You'll find a cornucopia of tasty tunes to bounce off your eardrums. I update with new tunes, art and photography every week, depending on what I'm doing and listening to at the time, old and new. I'm based in London UK but I love to travel and discovery new music along the way and share my musical journey on neoloop.
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Do you remember the good old days before the ghost town?
In 1981, Britain was in a state of crisis: the government was as unpopular as any since the war, unemployment was rampant and riots were breaking out across the country. Into this turbulent mix, The Specials released their doom-laden, highly political single, Ghost Town.
Britain's streets ignited. Between 3 and 11 July, serious rioting broke out across the country at Handsworth in Birmingham, Toxteth in Liverpool, Southall in London, and Moss Side in Manchester, while Bedford, Bristol, Edinburgh, Gloucester, Halifax, Leeds, Leicester, Southampton and Wolverhampton all witnessed unrest.
By the evening of 10 July, Ghost Town was a number one single.
With a mix of black and white members, The Specials, too, encapsulated Britain's burgeoning multiculturalism. The band's 2 Tone record label gave its name to a genre which fused ska, reggae and new wave and, in turn, inspired a crisply attired youth movement. Rude boys.
Now this landmark song is 30 years old this week, and although the current political landscape has changed the message is still the same. A True Classic, enjoy the full 12" version here.
Kick start any party with this Balkan skanker, with added Flat Eric rubs and swirling sirens. Add your own air horns for maximum effect. Taken from Balkan Beat Box's remix album Nu Made which sees new remixes of their Nu Med album. Stefano Miele speeds up the original and add more electronic effects and skanks it right up! Banging!
Like This? Try: Shantel, Mahala Rai Banda
Superb skanking tune, from Guts new album Freedom.
After seeing the Specials live again this week, I've been listening to a lot of Specials. This tune hasn't featured in their new live sets, which is a shame as it's one my top fives! Way ahead of it's time I think.
The original track from Miike Snow's debut album is real stand out tune and one of the top 20 of the year so far. There have been many remixes of this track but Mark Ronson gives it a complete make over and takes to the tune in to an entirely different direction. A light ska beat, a wonky organ and Ronson's signature brass is superb. (There are a few versions of this mix on various blogs which has a bit Lady Ga Ga overlapping the end, but this is the complete version).
DISKO, DISKO PARTIZANI!
Balkan brass, accordions and a ska skanking beat. Keeping on the balkan tip, this one gets your toes tapping. The rest of Shantels latest album is all quality balkan brass band music. I have a few versions of this old tune, Shantel brings it back up to date without losing the energy of the original standard.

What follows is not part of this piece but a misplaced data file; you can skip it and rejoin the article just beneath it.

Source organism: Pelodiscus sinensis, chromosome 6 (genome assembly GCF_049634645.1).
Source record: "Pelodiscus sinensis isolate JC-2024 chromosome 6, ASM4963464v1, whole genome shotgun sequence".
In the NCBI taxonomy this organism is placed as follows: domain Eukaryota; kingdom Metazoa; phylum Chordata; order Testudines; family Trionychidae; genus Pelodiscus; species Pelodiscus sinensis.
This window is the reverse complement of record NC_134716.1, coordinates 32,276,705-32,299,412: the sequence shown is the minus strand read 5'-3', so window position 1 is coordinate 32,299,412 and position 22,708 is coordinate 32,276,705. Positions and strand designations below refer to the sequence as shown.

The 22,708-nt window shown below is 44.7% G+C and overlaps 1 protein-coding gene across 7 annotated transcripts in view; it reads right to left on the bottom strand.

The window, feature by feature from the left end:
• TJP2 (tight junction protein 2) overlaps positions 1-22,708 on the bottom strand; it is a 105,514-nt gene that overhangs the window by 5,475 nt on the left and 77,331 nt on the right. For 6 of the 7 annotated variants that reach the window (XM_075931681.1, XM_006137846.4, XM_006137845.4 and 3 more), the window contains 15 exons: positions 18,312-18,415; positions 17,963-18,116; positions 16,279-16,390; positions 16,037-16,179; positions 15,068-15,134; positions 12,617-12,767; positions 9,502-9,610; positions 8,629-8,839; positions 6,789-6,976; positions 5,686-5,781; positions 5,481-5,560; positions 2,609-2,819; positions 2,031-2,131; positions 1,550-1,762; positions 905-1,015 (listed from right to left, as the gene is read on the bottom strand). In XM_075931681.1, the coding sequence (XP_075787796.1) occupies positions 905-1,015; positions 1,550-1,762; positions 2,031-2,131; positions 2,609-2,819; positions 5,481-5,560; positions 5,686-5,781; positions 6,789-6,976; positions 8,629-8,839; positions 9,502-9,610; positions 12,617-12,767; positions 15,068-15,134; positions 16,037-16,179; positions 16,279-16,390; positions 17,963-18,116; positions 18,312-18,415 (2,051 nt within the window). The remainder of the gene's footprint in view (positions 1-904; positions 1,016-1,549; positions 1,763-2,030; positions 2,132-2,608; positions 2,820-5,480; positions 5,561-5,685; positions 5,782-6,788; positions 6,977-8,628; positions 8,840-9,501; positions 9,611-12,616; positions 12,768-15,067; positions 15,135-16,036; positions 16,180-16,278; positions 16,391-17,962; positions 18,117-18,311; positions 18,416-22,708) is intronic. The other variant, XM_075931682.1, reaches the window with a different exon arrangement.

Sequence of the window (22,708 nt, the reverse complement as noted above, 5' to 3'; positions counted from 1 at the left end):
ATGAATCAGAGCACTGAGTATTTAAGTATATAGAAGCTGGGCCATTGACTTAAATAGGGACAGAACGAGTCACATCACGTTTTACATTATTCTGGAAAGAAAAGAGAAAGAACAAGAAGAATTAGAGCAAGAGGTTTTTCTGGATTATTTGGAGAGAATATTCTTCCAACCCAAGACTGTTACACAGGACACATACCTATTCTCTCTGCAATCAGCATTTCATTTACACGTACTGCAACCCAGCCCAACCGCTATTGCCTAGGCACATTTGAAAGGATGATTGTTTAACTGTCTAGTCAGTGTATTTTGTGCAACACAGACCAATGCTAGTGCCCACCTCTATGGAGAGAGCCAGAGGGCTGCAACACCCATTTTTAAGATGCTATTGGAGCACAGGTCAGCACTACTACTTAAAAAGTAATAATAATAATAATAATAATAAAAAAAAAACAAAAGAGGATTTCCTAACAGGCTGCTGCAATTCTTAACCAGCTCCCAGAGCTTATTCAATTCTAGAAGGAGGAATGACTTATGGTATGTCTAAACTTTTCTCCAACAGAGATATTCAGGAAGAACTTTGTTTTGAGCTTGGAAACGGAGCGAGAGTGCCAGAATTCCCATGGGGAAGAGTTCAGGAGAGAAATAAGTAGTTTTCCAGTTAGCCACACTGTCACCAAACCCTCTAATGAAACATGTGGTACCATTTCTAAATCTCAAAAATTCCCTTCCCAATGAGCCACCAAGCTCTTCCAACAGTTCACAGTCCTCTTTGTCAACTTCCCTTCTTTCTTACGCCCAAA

He's a German DJ who brought the rousing brassy gypsy music of eastern Europe to a new audience by mixing it with electronic beats. New album is out now - Planet Paprika.
SKA for a sunny day... The legendary Prince Buster! - Original SKA from 1967
A true pioneer of the Ska sound, Cecil Bustamente Campbell, O.D. (born May 28, 1938), better known as Prince Buster and less known by his muslim name Muhammed Yusef Ali, is a musician from Kingston, Jamaica and regarded as one of the most important figures in the history of ska and rocksteady music. The records he made on the Blue Beat label in the 1960s inspired many reggae and ska artists. Prince Buster had two hit singles in the UK. "Al Capone" (#18, 1967) and with an updated version of "Whine And Grine"
This track was covered by The Specials, adding their own lyrics.
Buy it - Amazon
The Specials are and always will be the greatest band ever for me.
Following the last blog entry of Terry Hall's collaboration with Mushtaq it only seams right to follow the loop with a Specials track. Doesn't Make It Alright - is from their debut album The Specials.
The Specials had the perfect combination of fucking great tunes, impeccable style and attitude, they are just as important to the Ska revival as what the Sex Pistols were to punk and the Clash were to bring Reggae to a punk generation. The Specials first toured the UK in support to the Clash back in 1979. I was ten went I first heard the Specials debut album on a tatty old record player I shared with my older brother. By default my brother always used to introduce me to latest tunes during the late 70s and early 80s - Fellow 2 Tone acts Madness and the Selector were also skanking on the stereo along with The Beat and Bad Manners. The Specials started it all, the great Ska revival as it was dubbed at the time covering old 60s Jamaican Ska which was irresistible for those who founds punks sartorial alienation just that bit too alienating. After two amazing albums and various EPs The Specials spit in 1981 following their crowning moment when Ghost Town was at number one in the UK charts during the run-up to the wedding of Prince Charles and Lady Diana Spencer.
Now 30 years later their music is still relevant, the landscape has changed but the message is still the same. If you don't own a copy of the Specials (1st Album) and More Specials albums, buy them quick, become a convert and make out you've loved them all along!